“And it’s all thanks to one of the last free, untaxed, and for now almost unlimited commodities on the west coast of British Columbia: distilled water from the sky. It is clear that we cannot possibly use all the rain water available during a year’s total precipitation at our location. Everyone’s mileage will vary, but we will not run out of house water unless the climate changes to make the “wet coast” a desert like the Okanagan, something unlikely to happen along the Pacific Ocean for some time to come, no matter what the speed of climate change (and whatever its causes). Our present storage was designed by Bob to make it through about 100 days without precipitation. We know that if we need more water, for example for more ambitious gardening or even to just sleep better knowing it’s sitting there, all we need is more storage; the collection system can provide much more, as shown by the overflow state of our cistern as early as November this season. So we’ve got plans for a wood-fired hot tub: more free water fun.”


“Are we sold on rain water collection? No prizes for guessing the correct answer. Using rain as the water in your life falls into the same deeply satisfying category as using only wood to heat your home: you’re off the grid, or barely using it. Yes, these options are most easily chosen in rural settings, and when it comes to wood smoke, emissions become a problem beyond a fairly low population density. But anyone with a roof over their head can collect rain water in the extraordinary environment of coastal British Columbia and make it work.”


Philippe Erdmer, Salt Spring Island


Residential Non-Potable

System features:


 Roof collection area: 322sf (30m2) – half of garage roof
 Water storage capacity: 3,200 imp gal (14.55m3), 2 Premier 1660 poly tanks
 Open gutters
 Diverter/flusher valve and uphill catchment pipe
 Tuffy filter in tank top basket
 Winterized manifold pipe connecting bottoms of the two tanks



This rainwater catchment system was designed to retrofit a residential home on Salt Spring Island, BC. The owner is an active retiree who was looking for a challenging do-it-yourself project. The owner decided to use rainwater to protect the extensive gardens from the chlorine in the piped municipal water, to save money on rising water rates and to be a good ecological neighbour.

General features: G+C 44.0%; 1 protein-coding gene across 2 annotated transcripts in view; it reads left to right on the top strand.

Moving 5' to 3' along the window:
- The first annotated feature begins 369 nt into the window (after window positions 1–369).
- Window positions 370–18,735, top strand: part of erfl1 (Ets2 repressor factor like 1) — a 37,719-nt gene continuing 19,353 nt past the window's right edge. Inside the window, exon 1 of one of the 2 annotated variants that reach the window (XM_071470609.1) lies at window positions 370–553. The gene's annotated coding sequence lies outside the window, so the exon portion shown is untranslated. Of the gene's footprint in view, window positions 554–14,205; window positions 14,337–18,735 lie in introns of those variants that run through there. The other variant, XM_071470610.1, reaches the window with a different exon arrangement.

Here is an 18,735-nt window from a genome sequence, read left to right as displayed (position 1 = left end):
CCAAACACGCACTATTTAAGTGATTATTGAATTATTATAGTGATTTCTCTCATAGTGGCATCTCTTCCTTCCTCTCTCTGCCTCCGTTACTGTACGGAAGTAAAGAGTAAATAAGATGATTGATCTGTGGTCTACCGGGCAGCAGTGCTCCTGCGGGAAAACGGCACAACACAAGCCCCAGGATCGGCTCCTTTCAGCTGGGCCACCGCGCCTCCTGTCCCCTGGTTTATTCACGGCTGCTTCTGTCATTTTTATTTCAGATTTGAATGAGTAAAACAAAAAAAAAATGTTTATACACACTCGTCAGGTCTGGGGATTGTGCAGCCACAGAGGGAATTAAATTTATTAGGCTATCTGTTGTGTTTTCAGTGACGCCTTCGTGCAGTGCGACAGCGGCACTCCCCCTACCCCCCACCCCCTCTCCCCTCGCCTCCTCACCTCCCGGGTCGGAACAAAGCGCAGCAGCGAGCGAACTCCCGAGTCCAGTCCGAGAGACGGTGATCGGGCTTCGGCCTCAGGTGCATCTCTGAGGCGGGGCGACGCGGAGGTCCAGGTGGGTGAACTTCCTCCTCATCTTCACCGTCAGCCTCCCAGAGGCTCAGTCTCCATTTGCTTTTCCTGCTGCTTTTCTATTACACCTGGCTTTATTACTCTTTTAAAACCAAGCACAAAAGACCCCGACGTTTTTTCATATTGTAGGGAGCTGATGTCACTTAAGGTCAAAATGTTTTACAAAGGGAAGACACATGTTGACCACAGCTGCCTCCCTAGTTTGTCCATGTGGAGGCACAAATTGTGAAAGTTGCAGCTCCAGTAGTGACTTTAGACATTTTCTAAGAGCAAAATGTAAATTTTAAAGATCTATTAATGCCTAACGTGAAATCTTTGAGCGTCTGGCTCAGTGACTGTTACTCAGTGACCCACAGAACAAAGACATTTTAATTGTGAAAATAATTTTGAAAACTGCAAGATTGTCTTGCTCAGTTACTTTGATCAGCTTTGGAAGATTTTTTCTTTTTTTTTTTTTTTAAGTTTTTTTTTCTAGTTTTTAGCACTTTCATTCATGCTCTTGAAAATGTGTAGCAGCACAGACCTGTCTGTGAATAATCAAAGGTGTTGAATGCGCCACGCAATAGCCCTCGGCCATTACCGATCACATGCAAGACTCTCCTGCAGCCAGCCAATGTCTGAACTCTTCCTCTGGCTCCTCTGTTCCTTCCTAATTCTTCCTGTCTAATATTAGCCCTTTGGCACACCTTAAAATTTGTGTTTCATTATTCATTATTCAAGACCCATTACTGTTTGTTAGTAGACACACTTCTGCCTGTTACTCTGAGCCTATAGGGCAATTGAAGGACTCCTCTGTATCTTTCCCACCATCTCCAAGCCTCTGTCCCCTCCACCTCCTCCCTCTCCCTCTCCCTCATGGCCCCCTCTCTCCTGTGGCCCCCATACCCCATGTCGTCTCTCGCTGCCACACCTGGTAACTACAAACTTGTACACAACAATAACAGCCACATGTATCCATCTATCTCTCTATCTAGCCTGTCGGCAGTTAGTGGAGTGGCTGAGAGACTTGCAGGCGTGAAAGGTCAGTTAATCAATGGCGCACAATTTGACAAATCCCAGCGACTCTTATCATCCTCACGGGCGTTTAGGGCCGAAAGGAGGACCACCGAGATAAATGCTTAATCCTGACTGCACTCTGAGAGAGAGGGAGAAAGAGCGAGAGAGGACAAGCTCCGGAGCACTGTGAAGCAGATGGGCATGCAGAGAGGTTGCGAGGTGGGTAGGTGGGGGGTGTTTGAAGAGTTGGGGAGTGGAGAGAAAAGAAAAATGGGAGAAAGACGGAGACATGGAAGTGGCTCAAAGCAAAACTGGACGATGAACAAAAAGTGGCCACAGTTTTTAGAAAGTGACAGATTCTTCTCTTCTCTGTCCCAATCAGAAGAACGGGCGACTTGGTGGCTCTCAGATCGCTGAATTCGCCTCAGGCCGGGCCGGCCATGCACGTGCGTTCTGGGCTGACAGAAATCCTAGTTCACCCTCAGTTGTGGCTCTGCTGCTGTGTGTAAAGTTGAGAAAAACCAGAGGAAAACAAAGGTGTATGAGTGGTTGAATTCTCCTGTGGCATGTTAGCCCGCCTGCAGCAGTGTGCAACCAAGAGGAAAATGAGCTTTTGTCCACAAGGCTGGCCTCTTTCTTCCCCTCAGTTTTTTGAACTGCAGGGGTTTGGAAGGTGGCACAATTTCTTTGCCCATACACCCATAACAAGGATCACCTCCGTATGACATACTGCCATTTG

System features:


 Snow rail to make roof & gutter cleaning safer
 Self-built with 6 hours of design & construction supervision
 2,350 sq ft catchment from house & barn
 Leaf trap, pipe debris traps, and filters
 No filters or first flush diverter
 6,600 gallons in 3 poly cisterns
 Jet pump & pressure tank for distribution

Commercial Non-Potable


Rainwater is collected from two roofs of the waste transfer buildings to be used for outdoor cleaning and irrigation. (Used with the permission of the Regional District of Nanaimo Solid Waste Services.)


System features:


 Roof collection Area: partial roof collection area from two buildings with roof area over 6,000 sq.ft.
 Wall mounted catchment system with First Flush Diverter and Cleanwater Box™
 Calming Inlets into Norwesco 5,000 US gallon tank
 Overflow to catch basin



Rainwater is collected from two roofs of the waste transfer buildings to be used for outdoor cleaning and irrigation. (Used with the permission of the Regional District of Nanaimo Solid Waste Services.)


System features:


 Catchment system with Debris Box and Uphill Catchment Pipe Bushman 620 BLT
 First Flush Diverter to Storm Drain
 Seasonal plug-in Grundfos Pump
 Supplementary piped water supply to top up tank

Commercial Potable


System features:


 Emergency water for fire control
 Roof collection area: 1351 square feet
 Debris boxes
 Mesh screen filters
 First flush diverter
 Poly tank used to reduce well water silt
 Pumped to steel cistern, 16,300 imp gal.
 Water Treatment particle filters and NSF/ANSI – 55 Class A water disinfection system